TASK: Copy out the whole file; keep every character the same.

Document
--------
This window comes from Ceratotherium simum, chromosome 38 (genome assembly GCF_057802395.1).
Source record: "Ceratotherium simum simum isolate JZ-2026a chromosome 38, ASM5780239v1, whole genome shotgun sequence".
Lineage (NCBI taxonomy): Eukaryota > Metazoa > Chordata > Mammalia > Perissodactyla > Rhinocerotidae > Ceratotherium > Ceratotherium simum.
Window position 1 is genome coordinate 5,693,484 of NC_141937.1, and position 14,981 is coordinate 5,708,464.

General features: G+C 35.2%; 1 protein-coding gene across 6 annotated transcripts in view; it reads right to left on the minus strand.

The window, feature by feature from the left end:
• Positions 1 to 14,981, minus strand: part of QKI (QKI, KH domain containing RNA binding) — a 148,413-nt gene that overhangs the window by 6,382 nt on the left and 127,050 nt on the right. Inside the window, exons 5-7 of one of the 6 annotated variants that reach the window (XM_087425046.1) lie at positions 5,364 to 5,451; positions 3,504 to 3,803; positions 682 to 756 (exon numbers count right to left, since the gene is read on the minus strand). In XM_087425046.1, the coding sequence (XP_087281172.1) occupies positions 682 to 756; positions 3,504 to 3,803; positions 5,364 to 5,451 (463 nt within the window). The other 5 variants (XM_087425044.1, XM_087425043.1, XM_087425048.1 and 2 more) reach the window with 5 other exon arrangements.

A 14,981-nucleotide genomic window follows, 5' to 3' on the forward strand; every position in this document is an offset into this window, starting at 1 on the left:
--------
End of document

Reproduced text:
This window comes from Ceratotherium simum, chromosome 38 (genome assembly GCF_057802395.1).
Source record: "Ceratotherium simum simum isolate JZ-2026a chromosome 38, ASM5780239v1, whole genome shotgun sequence".
Lineage (NCBI taxonomy): Eukaryota > Metazoa > Chordata > Mammalia > Perissodactyla > Rhinocerotidae > Ceratotherium > Ceratotherium simum.
Window position 1 is genome coordinate 5,693,484 of NC_141937.1, and position 14,981 is coordinate 5,708,464.

General features: G+C 35.2%; 1 protein-coding gene across 6 annotated transcripts in view; it reads right to left on the minus strand.

The window, feature by feature from the left end:
• Positions 1 to 14,981, minus strand: part of QKI (QKI, KH domain containing RNA binding) — a 148,413-nt gene that overhangs the window by 6,382 nt on the left and 127,050 nt on the right. Inside the window, exons 5-7 of one of the 6 annotated variants that reach the window (XM_087425046.1) lie at positions 5,364 to 5,451; positions 3,504 to 3,803; positions 682 to 756 (exon numbers count right to left, since the gene is read on the minus strand). In XM_087425046.1, the coding sequence (XP_087281172.1) occupies positions 682 to 756; positions 3,504 to 3,803; positions 5,364 to 5,451 (463 nt within the window). The other 5 variants (XM_087425044.1, XM_087425043.1, XM_087425048.1 and 2 more) reach the window with 5 other exon arrangements.

A 14,981-nucleotide genomic window follows, 5' to 3' on the forward strand; every position in this document is an offset into this window, starting at 1 on the left: